What Are the Paper Cutter Sizes?

Paper Cutter Sizes

If you’re a huge arts and crafts fan, or if your line of work revolves around cutting paper, then you’ll need to have a paper cutter at your side. They come in a wide assortment of sizes since sheets of paper are also available in numerous sizes.

The most common paper cutter sizes are:

  • 8 × 7 inches
  • 10 × 10 inches
  • 12 × 10 inches
  • 15 × 12 inches
  • 18 × 15 inches
  • 21 × 16 inches

In this guide, I’ll explain what a paper cutter is, what sizes it comes in, and how to choose the right paper cutter for your crafts table.

What Is a Paper Cutter?

What Is a Paper Cutter

Most of us would use a pair of scissors to cut paper down to size, but what if you cut massive reams of paper? Scissors can deal with a dozen sheets or so at once, and if you try to push it further, you just might break your scissors.

This is where paper cutters come into play. A paper cutter is a special apparatus used for trimming and cutting paper down to smaller sizes. You’ve probably seen them in your old elementary school before. For those that haven’t, it looks like a wide table with a blade and a handle that travels up and down to slice thick stacks of paper.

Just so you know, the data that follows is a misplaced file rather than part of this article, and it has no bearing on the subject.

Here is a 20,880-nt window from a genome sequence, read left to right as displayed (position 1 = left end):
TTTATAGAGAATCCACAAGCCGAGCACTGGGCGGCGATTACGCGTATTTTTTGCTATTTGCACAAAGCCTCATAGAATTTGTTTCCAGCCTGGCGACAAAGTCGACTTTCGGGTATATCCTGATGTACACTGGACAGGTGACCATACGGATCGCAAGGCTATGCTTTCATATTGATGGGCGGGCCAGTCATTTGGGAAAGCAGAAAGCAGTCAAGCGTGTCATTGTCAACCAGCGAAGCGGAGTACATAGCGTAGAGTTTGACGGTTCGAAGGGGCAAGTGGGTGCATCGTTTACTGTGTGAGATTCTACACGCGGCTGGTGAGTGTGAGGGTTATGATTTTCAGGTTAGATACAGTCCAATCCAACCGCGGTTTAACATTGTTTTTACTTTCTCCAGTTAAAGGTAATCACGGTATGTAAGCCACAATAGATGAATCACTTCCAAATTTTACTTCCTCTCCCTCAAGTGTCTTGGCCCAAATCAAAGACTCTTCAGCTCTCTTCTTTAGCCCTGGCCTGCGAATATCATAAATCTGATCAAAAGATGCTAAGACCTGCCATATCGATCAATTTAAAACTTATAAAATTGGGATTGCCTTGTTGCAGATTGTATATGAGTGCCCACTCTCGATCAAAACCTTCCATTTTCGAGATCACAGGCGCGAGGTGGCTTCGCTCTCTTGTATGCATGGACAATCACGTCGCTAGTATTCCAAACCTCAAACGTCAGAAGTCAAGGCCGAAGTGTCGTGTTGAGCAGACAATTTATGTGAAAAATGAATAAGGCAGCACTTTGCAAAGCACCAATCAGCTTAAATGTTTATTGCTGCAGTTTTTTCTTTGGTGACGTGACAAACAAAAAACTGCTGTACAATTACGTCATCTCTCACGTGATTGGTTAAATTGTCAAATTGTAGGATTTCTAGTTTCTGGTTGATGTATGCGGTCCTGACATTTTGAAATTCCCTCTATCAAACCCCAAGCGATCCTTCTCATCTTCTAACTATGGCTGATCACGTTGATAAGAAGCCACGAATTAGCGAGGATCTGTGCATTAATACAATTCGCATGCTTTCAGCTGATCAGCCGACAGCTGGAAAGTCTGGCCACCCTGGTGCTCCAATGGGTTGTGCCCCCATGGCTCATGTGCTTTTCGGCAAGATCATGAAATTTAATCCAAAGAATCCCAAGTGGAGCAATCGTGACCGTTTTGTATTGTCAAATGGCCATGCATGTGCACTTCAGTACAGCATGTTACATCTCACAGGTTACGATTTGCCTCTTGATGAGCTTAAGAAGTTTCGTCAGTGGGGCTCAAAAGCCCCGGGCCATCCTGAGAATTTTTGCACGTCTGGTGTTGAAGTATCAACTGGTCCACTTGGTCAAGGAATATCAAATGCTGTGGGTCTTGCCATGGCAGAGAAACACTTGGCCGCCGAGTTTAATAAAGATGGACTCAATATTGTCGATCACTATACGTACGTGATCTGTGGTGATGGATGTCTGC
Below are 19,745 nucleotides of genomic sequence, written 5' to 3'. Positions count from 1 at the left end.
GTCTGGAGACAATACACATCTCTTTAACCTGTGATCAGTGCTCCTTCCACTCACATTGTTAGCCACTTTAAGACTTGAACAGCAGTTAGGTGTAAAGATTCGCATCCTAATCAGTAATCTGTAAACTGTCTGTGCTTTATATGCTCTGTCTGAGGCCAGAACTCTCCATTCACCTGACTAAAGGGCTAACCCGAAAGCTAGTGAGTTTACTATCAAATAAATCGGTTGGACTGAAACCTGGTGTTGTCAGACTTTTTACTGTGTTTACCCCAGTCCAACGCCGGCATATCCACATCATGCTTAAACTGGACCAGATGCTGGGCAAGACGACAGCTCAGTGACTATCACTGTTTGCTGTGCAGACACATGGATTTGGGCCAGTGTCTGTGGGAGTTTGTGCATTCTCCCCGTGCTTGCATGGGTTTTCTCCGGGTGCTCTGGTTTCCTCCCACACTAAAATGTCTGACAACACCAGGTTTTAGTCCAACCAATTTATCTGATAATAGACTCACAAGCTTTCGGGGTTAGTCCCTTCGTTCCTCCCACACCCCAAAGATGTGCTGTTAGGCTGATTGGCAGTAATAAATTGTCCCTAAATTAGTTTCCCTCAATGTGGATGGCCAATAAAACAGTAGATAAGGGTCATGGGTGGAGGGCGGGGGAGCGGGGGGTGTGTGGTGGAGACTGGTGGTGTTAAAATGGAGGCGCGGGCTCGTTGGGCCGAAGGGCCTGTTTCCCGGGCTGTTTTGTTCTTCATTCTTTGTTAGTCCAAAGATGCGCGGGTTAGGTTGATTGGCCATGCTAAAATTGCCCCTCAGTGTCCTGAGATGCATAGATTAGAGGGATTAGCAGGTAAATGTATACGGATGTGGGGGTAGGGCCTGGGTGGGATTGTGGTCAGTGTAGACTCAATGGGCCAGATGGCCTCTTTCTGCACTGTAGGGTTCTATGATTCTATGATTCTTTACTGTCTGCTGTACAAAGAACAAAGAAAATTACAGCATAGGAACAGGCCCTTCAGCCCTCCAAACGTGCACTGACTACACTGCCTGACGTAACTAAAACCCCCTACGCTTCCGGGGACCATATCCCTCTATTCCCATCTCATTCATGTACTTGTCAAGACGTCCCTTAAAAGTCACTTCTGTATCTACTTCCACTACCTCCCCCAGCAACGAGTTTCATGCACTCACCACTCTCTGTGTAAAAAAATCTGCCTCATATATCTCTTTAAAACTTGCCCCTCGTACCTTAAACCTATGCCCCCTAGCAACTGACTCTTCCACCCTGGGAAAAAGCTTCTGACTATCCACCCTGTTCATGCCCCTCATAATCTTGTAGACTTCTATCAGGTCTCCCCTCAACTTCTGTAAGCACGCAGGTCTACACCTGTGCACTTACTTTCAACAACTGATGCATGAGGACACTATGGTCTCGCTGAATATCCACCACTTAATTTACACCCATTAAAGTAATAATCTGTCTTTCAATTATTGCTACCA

Paper Cutter vs. Paper Trimmer

The words “paper cutter” and “paper trimmer” are oftentimes used interchangeably, but there are distinct features in both tools that set them apart.

A paper cutter comes with a thick blade, known as a guillotine, that’s made for slicing through thick stacks of paper. It doesn’t offer the same level of precision as paper trimmers, but with a steady hand, you can trim the paper down to size with a paper cutter.

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A paper trimmer has a sliding arm that keeps a thin stack of paper in place prior to trimming. The arm can be locked into place, allowing you to make repeat cuts to trim down multiple stacks without needing to make constant adjustments.

The downside of paper trimmers is that the blade isn’t equipped to handle more than ten sheets of paper at once. So, you sacrifice efficiency for maximum trimming precision, which is just fine if you don’t work with reams of paper regularly.